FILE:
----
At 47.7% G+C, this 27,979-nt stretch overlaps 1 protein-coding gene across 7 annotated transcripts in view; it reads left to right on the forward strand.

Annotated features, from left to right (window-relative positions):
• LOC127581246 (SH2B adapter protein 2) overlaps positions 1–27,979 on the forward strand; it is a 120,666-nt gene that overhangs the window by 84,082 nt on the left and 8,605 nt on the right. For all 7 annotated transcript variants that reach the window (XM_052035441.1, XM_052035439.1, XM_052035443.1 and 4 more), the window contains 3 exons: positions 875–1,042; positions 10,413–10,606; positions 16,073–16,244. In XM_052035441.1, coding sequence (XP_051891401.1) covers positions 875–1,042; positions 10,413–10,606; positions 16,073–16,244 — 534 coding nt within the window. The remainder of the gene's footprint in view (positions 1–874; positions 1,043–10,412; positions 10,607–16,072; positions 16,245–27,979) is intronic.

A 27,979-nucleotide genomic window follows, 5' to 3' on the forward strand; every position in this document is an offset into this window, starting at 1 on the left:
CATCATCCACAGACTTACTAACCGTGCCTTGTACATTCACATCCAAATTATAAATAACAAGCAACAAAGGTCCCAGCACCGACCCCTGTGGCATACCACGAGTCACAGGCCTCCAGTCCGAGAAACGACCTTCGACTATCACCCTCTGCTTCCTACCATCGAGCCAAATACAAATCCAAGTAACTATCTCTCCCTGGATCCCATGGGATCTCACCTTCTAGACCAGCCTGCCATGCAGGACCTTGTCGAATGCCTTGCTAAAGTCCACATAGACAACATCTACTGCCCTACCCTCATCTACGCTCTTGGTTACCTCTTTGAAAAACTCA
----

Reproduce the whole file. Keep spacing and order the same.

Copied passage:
At 47.7% G+C, this 27,979-nt stretch overlaps 1 protein-coding gene across 7 annotated transcripts in view; it reads left to right on the forward strand.

Annotated features, from left to right (window-relative positions):
• LOC127581246 (SH2B adapter protein 2) overlaps positions 1–27,979 on the forward strand; it is a 120,666-nt gene that overhangs the window by 84,082 nt on the left and 8,605 nt on the right. For all 7 annotated transcript variants that reach the window (XM_052035441.1, XM_052035439.1, XM_052035443.1 and 4 more), the window contains 3 exons: positions 875–1,042; positions 10,413–10,606; positions 16,073–16,244. In XM_052035441.1, coding sequence (XP_051891401.1) covers positions 875–1,042; positions 10,413–10,606; positions 16,073–16,244 — 534 coding nt within the window. The remainder of the gene's footprint in view (positions 1–874; positions 1,043–10,412; positions 10,607–16,072; positions 16,245–27,979) is intronic.

A 27,979-nucleotide genomic window follows, 5' to 3' on the forward strand; every position in this document is an offset into this window, starting at 1 on the left:
CATCATCCACAGACTTACTAACCGTGCCTTGTACATTCACATCCAAATTATAAATAACAAGCAACAAAGGTCCCAGCACCGACCCCTGTGGCATACCACGAGTCACAGGCCTCCAGTCCGAGAAACGACCTTCGACTATCACCCTCTGCTTCCTACCATCGAGCCAAATACAAATCCAAGTAACTATCTCTCCCTGGATCCCATGGGATCTCACCTTCTAGACCAGCCTGCCATGCAGGACCTTGTCGAATGCCTTGCTAAAGTCCACATAGACAACATCTACTGCCCTACCCTCATCTACGCTCTTGGTTACCTCTTTGAAAAACTCA